South Sudan President Salva Kiir with Susan Rice, the United States Ambassador to the United Nations. The state of Sudan was partitioned after the South held a referendum on its future in January 2011., a photo by Pan-African News Wire File Photos on Flickr.
Sudan: U.S. Incoming National Security Advisor Vows to Maintain Focus On Sudan
26 JUNE 2013
June 25, 2013, (WASHINGTON) - The United States ambassador at the United Nations Susan Rice vowed today to continue having north and south Sudan as priority in her new role as president Obama's National Security adviser .
Rice, who will assume her new post next week, said that improved relations with Khartoum is contingent upon the latter "meeting the most fundamental obligations to its own people".
The U.S. official also noted the suspension of an invitation extended to Sudan's presidential assistant Nafie Ali Nafie as announced last week by Washington.
"[W]hat we have seen tragically in Darfur and more recently in the Two Areas [Blue Nile & South Kordofan]--and now with Sudan's violation of the September 27th Agreement with South Sudan reflected in their decision to suspend oil flows, which are not meant to be suspended under the September 27th Agreement but only for technical reasons, not for political reasons--is discouraging and has certainly shaded our view of the timeliness of such an encounter [with Nafie]" Rice said in a press conference at UN headquarters in New York.
"We remain in communication with the leadership in Khartoum. We will continue to do so. But there are important steps that the United States feels ought to be taken to protect the people of Sudan, which is the responsibility of the government, and those have always been central to our interest in and ability to make meaningful progress in improving the relationship," she added.
The invitation by Washington to Nafie, who is also the ruling party's vice chairman, sparked outrage among lawmakers and activists alike.
But the U.S. administration defended the move saying while it is aware about Nafie's past, it needs to open lines of communication with senior government officials in Khartoum with the exception of those indicted by the International Criminal Court (ICC).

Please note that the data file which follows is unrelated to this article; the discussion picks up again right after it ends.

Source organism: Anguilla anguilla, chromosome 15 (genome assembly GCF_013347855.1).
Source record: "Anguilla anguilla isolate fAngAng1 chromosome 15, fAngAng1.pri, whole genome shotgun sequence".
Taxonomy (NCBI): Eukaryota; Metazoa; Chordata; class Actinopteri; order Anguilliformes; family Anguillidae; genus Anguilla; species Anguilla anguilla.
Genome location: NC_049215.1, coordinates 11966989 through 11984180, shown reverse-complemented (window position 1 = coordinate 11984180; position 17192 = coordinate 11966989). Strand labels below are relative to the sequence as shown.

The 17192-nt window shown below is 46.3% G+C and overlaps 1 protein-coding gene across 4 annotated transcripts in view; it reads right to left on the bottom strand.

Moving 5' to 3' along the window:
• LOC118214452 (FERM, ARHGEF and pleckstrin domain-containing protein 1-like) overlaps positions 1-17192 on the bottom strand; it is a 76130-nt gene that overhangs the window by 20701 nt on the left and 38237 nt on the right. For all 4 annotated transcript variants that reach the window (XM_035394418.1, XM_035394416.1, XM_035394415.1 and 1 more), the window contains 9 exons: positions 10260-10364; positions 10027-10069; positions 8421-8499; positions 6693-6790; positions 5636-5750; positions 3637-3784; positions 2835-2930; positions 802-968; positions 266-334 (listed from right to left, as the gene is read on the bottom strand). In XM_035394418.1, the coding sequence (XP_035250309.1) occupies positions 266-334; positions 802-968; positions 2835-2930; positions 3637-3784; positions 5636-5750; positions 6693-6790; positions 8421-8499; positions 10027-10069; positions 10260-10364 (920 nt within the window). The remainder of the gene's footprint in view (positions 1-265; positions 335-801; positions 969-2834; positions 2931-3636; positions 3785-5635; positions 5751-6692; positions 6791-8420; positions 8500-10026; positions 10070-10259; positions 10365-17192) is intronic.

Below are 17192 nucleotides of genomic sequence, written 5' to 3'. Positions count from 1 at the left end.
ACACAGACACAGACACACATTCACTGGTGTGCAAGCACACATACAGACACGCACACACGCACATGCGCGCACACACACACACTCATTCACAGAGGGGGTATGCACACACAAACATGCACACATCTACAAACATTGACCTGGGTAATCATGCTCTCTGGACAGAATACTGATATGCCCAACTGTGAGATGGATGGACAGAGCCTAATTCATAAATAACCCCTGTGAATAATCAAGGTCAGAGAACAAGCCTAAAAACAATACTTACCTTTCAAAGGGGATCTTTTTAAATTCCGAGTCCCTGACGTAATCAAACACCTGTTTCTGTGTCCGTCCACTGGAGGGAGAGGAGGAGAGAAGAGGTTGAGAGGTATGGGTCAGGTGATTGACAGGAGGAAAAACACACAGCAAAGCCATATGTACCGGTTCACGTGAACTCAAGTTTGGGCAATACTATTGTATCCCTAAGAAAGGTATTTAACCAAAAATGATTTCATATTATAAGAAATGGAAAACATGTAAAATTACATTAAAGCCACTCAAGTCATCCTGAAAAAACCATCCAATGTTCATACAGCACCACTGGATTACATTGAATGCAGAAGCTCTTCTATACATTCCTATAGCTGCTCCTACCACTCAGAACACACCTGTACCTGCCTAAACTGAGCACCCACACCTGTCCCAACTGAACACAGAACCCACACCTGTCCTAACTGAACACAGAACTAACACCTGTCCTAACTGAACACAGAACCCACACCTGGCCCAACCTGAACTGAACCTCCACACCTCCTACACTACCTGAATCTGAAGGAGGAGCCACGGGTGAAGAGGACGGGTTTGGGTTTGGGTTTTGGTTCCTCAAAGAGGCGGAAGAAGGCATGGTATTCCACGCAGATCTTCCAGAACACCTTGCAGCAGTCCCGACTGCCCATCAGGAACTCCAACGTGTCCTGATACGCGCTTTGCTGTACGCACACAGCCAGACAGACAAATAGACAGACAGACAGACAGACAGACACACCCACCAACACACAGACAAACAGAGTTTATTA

The invitation was revoked however, following Sudan's decision to shut down the pipelines that transport the oil produced in landlocked South Sudan to export terminals in Port Sudan for it to reach international markets.
Khartoum claimed that Juba continues to aid rebels who have recently stepped up their military offensive in South Kordofan, Darfur and even launched a daring attack on North Kordofan's second largest town of Um Rawaba.
The Sudanese government downplayed Washington's decision saying that they were not the ones who asked for the invitation.
Relations between the two countries have been strained since the 90's after Sudan was placed on the U.S. sanctions list in 1993 for harbouring "international terrorists". It has hosted prominent militants including Osama bin Laden and Carlos the Jackal.
Then-president Bill Clinton imposed the embargo in 1997 over Sudan's alleged support for international terrorism, efforts to destabilize neighboring governments, and human rights violations.
Sudanese officials frequently voice frustration over what they say is U.S. backtracking on promises to lift sanctions despite cooperation on combating terrorism and allowing South Sudan to peacefully secede in July 2011.
But the U.S. asserts that conflicts in Abyei, Darfur, Blue Nile and South Kordofan have prevented any move to normalize ties.